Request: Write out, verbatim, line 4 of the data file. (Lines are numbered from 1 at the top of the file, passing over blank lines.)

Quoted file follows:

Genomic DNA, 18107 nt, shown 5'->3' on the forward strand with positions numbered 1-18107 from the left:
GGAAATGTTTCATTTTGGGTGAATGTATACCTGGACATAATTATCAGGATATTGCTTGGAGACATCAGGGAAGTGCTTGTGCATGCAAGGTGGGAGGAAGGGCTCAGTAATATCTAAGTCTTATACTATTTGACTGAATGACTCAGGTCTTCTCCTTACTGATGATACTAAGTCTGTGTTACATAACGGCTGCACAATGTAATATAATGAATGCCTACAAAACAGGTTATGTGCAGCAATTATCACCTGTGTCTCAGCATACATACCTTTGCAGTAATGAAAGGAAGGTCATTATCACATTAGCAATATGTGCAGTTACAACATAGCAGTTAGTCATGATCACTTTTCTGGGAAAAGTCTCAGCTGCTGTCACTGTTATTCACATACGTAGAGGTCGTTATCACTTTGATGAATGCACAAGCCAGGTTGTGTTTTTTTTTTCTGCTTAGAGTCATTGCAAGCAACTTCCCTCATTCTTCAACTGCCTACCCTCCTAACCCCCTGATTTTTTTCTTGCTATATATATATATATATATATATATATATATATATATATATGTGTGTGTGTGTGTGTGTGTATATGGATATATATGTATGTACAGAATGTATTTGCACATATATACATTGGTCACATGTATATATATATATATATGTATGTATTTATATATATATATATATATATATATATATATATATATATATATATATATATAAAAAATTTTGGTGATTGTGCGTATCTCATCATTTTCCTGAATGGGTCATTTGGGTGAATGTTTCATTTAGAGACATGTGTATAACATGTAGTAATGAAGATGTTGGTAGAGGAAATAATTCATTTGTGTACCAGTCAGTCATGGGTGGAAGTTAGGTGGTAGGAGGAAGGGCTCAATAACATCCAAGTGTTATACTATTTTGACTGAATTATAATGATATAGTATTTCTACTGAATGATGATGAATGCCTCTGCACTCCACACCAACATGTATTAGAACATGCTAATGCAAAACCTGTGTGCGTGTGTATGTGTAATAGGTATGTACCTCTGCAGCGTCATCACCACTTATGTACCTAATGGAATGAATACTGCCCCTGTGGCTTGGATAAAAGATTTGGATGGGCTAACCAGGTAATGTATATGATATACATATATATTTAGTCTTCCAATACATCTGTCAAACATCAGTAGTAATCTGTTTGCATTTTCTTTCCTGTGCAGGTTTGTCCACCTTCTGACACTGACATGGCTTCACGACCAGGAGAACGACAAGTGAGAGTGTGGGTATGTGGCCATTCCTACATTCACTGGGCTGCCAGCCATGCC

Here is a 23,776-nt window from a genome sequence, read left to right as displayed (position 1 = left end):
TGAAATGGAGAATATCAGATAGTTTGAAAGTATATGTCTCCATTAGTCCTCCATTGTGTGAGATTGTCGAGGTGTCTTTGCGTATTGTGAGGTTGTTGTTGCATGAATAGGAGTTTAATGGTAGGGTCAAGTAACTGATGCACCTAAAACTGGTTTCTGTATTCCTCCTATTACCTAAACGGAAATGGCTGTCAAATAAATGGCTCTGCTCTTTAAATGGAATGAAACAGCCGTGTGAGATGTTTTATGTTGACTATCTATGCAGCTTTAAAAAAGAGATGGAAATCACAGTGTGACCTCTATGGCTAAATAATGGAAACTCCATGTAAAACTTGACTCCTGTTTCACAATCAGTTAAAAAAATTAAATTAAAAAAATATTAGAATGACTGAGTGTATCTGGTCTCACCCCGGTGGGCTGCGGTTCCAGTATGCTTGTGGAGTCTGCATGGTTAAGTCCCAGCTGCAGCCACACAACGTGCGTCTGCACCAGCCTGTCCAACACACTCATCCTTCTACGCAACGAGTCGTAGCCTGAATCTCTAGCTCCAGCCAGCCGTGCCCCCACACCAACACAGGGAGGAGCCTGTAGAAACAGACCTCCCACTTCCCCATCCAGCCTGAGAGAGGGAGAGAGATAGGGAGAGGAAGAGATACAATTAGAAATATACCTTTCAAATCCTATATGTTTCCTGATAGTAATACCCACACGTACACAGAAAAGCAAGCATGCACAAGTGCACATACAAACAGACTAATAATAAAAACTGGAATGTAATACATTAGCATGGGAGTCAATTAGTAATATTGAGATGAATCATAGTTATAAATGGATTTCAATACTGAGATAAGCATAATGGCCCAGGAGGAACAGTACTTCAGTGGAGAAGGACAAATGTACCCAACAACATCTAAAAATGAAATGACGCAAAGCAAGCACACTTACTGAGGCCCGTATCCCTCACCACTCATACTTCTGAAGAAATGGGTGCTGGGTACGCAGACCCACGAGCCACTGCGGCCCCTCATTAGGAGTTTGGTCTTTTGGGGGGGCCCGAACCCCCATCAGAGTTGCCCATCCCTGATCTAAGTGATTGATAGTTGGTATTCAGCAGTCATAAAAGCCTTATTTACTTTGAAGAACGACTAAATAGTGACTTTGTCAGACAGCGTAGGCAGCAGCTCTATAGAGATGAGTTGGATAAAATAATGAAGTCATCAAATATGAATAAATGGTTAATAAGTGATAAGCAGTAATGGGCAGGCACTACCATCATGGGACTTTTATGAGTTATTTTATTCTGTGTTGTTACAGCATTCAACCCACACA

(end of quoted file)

TGAAATGGAGAATATCAGATAGTTTGAAAGTATATGTCTCCATTAGTCCTCCATTGTGTGAGATTGTCGAGGTGTCTTTGCGTATTGTGAGGTTGTTGTTGCATGAATAGGAGTTTAATGGTAGGGTCAAGTAACTGATGCACCTAAAACTGGTTTCTGTATTCCTCCTATTACCTAAACGGAAATGGCTGTCAAATAAATGGCTCTGCTCTTTAAATGGAATGAAACAGCCGTGTGAGATGTTTTATGTTGACTATCTATGCAGCTTTAAAAAAGAGATGGAAATCACAGTGTGACCTCTATGGCTAAATAATGGAAACTCCATGTAAAACTTGACTCCTGTTTCACAATCAGTTAAAAAAATTAAATTAAAAAAATATTAGAATGACTGAGTGTATCTGGTCTCACCCCGGTGGGCTGCGGTTCCAGTATGCTTGTGGAGTCTGCATGGTTAAGTCCCAGCTGCAGCCACACAACGTGCGTCTGCACCAGCCTGTCCAACACACTCATCCTTCTACGCAACGAGTCGTAGCCTGAATCTCTAGCTCCAGCCAGCCGTGCCCCCACACCAACACAGGGAGGAGCCTGTAGAAACAGACCTCCCACTTCCCCATCCAGCCTGAGAGAGGGAGAGAGATAGGGAGAGGAAGAGATACAATTAGAAATATACCTTTCAAATCCTATATGTTTCCTGATAGTAATACCCACACGTACACAGAAAAGCAAGCATGCACAAGTGCACATACAAACAGACTAATAATAAAAACTGGAATGTAATACATTAGCATGGGAGTCAATTAGTAATATTGAGATGAATCATAGTTATAAATGGATTTCAATACTGAGATAAGCATAATGGCCCAGGAGGAACAGTACTTCAGTGGAGAAGGACAAATGTACCCAACAACATCTAAAAATGAAATGACGCAAAGCAAGCACACTTACTGAGGCCCGTATCCCTCACCACTCATACTTCTGAAGAAATGGGTGCTGGGTACGCAGACCCACGAGCCACTGCGGCCCCTCATTAGGAGTTTGGTCTTTTGGGGGGGCCCGAACCCCCATCAGAGTTGCCCATCCCTGATCTAAGTGATTGATAGTTGGTATTCAGCAGTCATAAAAGCCTTATTTACTTTGAAGAACGACTAAATAGTGACTTTGTCAGACAGCGTAGGCAGCAGCTCTATAGAGATGAGTTGGATAAAATAATGAAGTCATCAAATATGAATAAATGGTTAATAAGTGATAAGCAGTAATGGGCAGGCACTACCATCATGGGACTTTTATGAGTTATTTTATTCTGTGTTGTTACAGCATTCAACCCACACA